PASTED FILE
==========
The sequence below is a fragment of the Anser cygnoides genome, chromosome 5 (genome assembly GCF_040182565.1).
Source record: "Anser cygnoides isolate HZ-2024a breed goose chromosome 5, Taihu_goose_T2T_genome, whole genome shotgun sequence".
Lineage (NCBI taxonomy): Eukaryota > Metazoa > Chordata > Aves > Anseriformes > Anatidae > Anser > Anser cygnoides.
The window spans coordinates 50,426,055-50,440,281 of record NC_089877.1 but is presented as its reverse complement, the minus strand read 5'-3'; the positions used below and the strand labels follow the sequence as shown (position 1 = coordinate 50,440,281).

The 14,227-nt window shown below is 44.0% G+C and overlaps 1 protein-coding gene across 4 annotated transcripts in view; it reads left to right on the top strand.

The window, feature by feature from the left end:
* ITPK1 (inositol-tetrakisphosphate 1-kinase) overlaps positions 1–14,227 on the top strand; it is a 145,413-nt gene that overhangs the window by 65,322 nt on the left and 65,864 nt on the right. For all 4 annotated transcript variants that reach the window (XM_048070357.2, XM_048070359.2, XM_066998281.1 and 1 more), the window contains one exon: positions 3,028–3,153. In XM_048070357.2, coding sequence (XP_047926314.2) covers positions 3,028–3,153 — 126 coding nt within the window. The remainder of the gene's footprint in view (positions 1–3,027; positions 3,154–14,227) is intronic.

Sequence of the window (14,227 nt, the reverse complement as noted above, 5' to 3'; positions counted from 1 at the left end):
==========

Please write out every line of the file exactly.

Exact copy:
The sequence below is a fragment of the Anser cygnoides genome, chromosome 5 (genome assembly GCF_040182565.1).
Source record: "Anser cygnoides isolate HZ-2024a breed goose chromosome 5, Taihu_goose_T2T_genome, whole genome shotgun sequence".
Lineage (NCBI taxonomy): Eukaryota > Metazoa > Chordata > Aves > Anseriformes > Anatidae > Anser > Anser cygnoides.
The window spans coordinates 50,426,055-50,440,281 of record NC_089877.1 but is presented as its reverse complement, the minus strand read 5'-3'; the positions used below and the strand labels follow the sequence as shown (position 1 = coordinate 50,440,281).

The 14,227-nt window shown below is 44.0% G+C and overlaps 1 protein-coding gene across 4 annotated transcripts in view; it reads left to right on the top strand.

The window, feature by feature from the left end:
* ITPK1 (inositol-tetrakisphosphate 1-kinase) overlaps positions 1–14,227 on the top strand; it is a 145,413-nt gene that overhangs the window by 65,322 nt on the left and 65,864 nt on the right. For all 4 annotated transcript variants that reach the window (XM_048070357.2, XM_048070359.2, XM_066998281.1 and 1 more), the window contains one exon: positions 3,028–3,153. In XM_048070357.2, coding sequence (XP_047926314.2) covers positions 3,028–3,153 — 126 coding nt within the window. The remainder of the gene's footprint in view (positions 1–3,027; positions 3,154–14,227) is intronic.

Sequence of the window (14,227 nt, the reverse complement as noted above, 5' to 3'; positions counted from 1 at the left end):